Publié le 7 février 2023 | Mis à jour le 7 février 2023

More Than Just Kibbles: Keeper Familiarity and Food Can Affect Bonobo Behavior

Food availability can affect animal welfare, but it is not the only factor in play. Caregivers also affect welfare, and this aspect may especially apply to bonobos, the great apes that (with chimpanzees) are closest to us. In a bonobo group (17 individuals; La Vallée des Singes, France), we video-recorded behaviors possibly expressing positive emotions (e.g., play) and negative emotions (e.g., aggression or displacement anxiety activities), requests (gestures) and affiliation (e.g., sociosexual interactions). Within a few minutes around food provisioning, we determined behavioral frequencies with more/less familiar keepers and with different food types (kibbles/fruits/vegetables) or no food. More familiar keepers—regardless of food—were linked to more sociosexual contacts, which are probably used to contain excitement (more familiar keepers are strongly associated with forthcoming food). More familiar keepers—when distributing fruits/vegetables—were linked to more gestures, probably used to request and catch fruit items first. Preferred food increased aggression, with no keeper effect, probably because a highly valued resource (kibbles, not catchable by hand) was at stake. Play did not vary possibly because it works over longer time windows. Bonobo welfare may be improved by considering more than just food and that great apes are more similar to humans than to other animals.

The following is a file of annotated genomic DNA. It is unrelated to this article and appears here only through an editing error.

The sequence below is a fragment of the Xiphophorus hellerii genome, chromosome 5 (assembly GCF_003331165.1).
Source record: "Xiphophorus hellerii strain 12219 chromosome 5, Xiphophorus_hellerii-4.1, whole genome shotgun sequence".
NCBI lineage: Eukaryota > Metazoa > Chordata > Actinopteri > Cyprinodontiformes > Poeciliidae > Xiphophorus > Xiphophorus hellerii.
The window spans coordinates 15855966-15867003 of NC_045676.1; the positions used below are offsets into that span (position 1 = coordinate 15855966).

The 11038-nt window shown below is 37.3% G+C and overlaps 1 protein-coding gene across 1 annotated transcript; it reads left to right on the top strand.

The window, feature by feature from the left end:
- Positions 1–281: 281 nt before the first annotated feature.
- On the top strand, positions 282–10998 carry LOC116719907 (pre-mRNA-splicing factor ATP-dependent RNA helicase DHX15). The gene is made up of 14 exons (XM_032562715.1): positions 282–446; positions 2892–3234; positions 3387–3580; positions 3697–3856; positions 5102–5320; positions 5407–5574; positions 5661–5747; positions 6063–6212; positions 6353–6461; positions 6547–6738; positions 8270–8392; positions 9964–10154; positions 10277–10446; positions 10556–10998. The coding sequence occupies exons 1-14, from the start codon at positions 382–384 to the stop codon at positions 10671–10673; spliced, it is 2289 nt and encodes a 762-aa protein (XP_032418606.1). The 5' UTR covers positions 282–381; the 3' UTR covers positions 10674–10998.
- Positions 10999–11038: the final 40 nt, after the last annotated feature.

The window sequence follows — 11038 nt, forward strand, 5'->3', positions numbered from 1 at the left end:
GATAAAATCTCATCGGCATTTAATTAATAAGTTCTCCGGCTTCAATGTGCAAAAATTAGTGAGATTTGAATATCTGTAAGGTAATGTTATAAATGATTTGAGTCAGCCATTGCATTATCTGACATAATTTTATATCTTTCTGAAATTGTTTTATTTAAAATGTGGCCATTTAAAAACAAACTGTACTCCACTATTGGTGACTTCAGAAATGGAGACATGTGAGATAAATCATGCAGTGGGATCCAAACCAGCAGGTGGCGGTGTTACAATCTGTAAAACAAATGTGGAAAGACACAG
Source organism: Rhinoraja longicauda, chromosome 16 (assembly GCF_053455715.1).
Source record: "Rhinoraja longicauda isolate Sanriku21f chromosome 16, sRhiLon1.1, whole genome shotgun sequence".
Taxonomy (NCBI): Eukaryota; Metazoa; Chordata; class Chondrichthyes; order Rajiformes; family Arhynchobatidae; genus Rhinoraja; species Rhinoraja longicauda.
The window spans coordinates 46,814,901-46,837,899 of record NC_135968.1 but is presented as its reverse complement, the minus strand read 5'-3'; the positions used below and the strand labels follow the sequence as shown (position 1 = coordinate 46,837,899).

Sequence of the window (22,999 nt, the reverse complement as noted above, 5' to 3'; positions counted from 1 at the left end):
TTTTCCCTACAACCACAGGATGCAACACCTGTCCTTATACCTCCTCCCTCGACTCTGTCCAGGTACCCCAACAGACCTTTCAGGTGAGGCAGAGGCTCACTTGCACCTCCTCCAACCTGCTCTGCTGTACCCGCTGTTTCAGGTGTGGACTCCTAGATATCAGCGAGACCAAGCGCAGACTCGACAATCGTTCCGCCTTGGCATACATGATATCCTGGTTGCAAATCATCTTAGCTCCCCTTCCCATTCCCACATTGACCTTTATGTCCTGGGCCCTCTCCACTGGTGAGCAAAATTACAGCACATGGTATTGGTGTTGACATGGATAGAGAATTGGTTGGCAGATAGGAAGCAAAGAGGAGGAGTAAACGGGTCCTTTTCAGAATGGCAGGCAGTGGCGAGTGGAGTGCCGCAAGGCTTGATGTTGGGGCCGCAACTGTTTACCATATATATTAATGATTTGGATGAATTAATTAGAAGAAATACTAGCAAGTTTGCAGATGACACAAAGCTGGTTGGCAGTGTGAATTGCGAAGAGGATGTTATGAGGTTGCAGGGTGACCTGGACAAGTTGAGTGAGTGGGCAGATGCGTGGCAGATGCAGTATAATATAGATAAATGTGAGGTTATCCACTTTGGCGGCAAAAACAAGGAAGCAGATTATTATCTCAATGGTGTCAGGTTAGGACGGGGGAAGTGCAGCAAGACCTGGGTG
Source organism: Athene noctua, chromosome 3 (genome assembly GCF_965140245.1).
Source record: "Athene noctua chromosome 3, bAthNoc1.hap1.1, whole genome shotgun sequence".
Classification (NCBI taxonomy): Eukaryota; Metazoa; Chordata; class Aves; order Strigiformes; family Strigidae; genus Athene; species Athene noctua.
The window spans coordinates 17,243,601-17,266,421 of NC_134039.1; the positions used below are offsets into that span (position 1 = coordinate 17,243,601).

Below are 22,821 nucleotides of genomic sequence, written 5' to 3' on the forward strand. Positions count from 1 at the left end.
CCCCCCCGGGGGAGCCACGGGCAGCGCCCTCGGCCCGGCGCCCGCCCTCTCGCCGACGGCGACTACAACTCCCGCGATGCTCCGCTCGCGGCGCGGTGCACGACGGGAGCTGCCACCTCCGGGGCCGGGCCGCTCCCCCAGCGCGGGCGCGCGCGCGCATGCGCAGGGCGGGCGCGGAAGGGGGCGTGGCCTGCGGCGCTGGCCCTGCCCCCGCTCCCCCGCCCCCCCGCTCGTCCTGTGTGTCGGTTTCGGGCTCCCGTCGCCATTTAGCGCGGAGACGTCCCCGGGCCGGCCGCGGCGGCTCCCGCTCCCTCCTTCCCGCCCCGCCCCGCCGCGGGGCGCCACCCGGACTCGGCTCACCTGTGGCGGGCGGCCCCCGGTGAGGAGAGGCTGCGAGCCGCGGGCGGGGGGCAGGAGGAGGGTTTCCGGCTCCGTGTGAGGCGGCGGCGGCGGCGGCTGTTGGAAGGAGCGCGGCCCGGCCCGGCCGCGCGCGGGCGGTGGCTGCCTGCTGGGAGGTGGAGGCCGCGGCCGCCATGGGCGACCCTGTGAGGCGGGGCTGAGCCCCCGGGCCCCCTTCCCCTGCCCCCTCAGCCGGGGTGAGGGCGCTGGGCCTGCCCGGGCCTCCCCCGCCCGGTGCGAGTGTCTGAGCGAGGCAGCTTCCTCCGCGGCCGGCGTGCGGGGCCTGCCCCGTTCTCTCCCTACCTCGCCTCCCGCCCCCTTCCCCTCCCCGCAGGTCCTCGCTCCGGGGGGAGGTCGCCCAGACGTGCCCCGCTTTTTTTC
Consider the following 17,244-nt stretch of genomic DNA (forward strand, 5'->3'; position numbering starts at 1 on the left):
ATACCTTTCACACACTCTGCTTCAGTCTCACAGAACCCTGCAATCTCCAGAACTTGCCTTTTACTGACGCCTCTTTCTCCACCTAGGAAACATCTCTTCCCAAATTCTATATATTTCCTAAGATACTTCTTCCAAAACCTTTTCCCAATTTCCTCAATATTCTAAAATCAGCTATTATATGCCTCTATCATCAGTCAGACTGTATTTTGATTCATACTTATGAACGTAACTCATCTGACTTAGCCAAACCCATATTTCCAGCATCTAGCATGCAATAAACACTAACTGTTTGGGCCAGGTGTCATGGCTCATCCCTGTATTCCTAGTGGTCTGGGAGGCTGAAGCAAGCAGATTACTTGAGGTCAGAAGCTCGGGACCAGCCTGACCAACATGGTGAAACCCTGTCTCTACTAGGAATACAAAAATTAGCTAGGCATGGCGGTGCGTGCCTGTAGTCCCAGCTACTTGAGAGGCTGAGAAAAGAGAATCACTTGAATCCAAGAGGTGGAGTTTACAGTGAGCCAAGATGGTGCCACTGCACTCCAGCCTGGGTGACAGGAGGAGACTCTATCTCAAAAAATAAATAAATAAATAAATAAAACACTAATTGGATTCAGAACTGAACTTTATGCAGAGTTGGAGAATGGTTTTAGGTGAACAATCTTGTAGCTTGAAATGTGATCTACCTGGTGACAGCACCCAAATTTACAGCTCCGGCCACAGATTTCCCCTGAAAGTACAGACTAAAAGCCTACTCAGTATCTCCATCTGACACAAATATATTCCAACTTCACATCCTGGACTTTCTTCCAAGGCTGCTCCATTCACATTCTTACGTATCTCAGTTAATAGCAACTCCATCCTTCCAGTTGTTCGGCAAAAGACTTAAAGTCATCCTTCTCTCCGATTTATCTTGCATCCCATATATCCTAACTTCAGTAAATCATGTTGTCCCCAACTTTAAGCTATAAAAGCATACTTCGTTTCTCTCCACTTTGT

Received: 20 November 2022 / Revised: 10 January 2023 / Accepted: 23 January 2023 / Published: 26 January 2023
  • Auteur(s)
    Marta Caselli, Emilio Russo, Jean-Pascal Guéry, Elisa Demuru and Ivan Norscia